Rob Nolan; Capturing Photons Near and Far 7/11/2022

Review by Jane Tearle
We certainly went ‘Near and Far’ with Rob Nolan’s photography; from family weddings to Cornwall to USA and then to deep space; all with some amazing images to admire en route. What a journey!

Starting with an ‘about me’ section and the development of photography as a hobby Rob gave us an insight to his images through magazine submissions locally and attendance at agricultural shows with people as the main subjects. His substantial set of Nikon gear was on display and he explained the need for two ‘bodies’ being essential for the wedding photography. The main aim was to get the money together to buy further gear to help with his eventual passion. More of that later! Tips on weddings followed thick and fast and if you had never done one yourself the list was comprehensive… oh and start with a ‘pro’ to not have the anxiety of having to get ‘that shot’.

Covering corporate events and providing portfolios for companies were added to his activities, despite having a full time job elsewhere! Running a Photobooth at social events became another line of income. The black backdrop and lighting system had to be factored in but the fun had with groups such as the Young Farmers made it worthwhile. Rob also had a special charity he supported where children with upper limb issues were photographed for their families.

Moving swiftly on Rob’s landscape images were beautiful. Our Dorsetcoastline featured with a reminder to watch the tide times on certain beaches! Stunning early morning or evening compositions with the use of slow shutter speeds predominated, with rocky promontories giving the lead ins. On a similar theme various locations in Cornwall, The Lake District and Scotland were shared with technical details included. The Applecross pano of 4-5 shots in black and white was stunning. A quick visit to the excitement of New York gave us a very different flavour of Rob’s work.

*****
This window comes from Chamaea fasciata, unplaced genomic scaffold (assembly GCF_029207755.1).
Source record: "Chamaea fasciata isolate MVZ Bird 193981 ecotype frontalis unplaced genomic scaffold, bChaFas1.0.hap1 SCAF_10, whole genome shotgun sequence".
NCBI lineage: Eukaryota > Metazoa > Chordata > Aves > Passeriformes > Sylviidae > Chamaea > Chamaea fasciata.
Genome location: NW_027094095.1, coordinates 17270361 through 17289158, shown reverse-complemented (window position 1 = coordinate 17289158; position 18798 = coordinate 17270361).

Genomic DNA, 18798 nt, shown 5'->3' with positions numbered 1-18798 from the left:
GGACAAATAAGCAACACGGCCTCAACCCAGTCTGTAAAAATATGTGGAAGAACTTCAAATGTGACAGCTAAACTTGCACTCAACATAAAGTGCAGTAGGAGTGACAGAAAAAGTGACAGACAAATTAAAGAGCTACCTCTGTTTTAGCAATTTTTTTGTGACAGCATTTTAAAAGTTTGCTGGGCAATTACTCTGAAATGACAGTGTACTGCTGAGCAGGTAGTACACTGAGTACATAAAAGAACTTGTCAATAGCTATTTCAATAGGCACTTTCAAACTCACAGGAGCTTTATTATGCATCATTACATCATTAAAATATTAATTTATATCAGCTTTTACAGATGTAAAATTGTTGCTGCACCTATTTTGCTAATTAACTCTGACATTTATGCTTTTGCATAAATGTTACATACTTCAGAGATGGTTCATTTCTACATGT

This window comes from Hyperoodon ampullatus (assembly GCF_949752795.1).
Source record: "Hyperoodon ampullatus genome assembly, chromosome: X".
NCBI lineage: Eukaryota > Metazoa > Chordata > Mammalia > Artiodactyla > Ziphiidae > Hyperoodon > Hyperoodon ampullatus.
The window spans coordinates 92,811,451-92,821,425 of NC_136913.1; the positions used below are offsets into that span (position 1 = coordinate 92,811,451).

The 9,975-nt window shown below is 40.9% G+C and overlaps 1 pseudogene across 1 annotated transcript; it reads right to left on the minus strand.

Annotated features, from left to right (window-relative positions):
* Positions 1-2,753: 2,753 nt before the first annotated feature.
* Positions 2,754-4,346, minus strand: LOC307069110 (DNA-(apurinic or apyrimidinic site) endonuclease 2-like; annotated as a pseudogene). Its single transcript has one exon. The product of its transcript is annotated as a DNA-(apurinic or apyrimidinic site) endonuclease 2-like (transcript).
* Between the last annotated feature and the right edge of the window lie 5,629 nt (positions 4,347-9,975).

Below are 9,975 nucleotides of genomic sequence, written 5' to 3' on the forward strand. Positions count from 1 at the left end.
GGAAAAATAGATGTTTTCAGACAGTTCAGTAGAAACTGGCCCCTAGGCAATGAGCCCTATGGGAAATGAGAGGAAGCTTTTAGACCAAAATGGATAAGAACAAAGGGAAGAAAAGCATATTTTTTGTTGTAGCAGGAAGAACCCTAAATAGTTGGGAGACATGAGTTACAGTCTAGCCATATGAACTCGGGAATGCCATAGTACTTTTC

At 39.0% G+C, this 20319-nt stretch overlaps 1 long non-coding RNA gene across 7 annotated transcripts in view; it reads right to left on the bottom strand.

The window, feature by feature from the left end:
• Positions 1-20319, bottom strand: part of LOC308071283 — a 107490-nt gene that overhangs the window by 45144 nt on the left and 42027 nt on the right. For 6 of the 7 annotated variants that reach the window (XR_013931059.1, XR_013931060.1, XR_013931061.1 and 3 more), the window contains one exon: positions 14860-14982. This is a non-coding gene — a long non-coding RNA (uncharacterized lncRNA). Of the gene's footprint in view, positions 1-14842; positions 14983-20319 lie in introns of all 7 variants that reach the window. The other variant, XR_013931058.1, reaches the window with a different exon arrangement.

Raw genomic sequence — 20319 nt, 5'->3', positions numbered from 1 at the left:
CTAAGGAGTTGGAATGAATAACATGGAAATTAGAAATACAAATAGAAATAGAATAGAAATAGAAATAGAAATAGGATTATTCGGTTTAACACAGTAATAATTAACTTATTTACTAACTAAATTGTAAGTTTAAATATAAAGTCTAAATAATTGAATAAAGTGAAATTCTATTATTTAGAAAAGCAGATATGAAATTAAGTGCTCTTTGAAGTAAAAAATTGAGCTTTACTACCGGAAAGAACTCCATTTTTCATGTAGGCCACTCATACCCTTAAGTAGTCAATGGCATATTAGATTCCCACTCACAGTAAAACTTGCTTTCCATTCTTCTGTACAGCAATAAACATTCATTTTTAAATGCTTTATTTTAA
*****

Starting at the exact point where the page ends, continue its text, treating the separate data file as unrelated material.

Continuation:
And then to the ‘Far’ photons! Lockdowns for Covid meant a new way of thinking and someway of following his real passion in photography -Astrophotography. Buckland Newton has a Bortle Score of about 4 out of 9 so is suitable for observing the skies as long as the cloud cover doesn’t hide everything! Neowise was the image that changed his perspective. The fact it was observable with the naked eye; its beauty with the unique split tail with a hint of blue; and so the move to new equipment. A Newtonian reflector, a quadruplet refractor and a cooled astro camera! Any savings were spent it seems! The images of the equipment looked very complex. He told us about the time it took to acquire, integrate and post process the images. It is not a quick photo by any means.

Rob’s knowledge and passion really shone through as he described the enormity of space in light years and just how much is observable from earth… the great scheme of things, not a lot it seems. Most would start with photographing the moon, it being the nearest object but then off we went to the Galaxy of Andromeda and Rob’s special interest, the nebulae, with their amazing shapes and names: Rosette, Horse Head, Pacman and Elephant Trunk to name but a few. The colours that can be seen are caused by gases and dependent on the colour channels assigned to them in processing but which gave fantastic images. The Globular Cluster, a supernova which actually ‘happened’ back in the time of the dinosaurs but has just been seen from earth this year! 63 million years. Amazing. We have to remember we are always looking into the past as we gaze skywards.

Concluding with a picture of the Milky Way, with its 100,000 million stars, over the Cerne Giant reminds us of the enormity of space. It also showed us the extensive knowledge that Rob has about the subject and his willingness to share his passion, realising as Carl Sagan said ‘The size and age of the cosmos are beyond ordinary understanding’. Thank you Rob for introducing us to the world of astrophotography.. and reminding us to look out for the Leonid Meteor Shower on 17th and 18th November!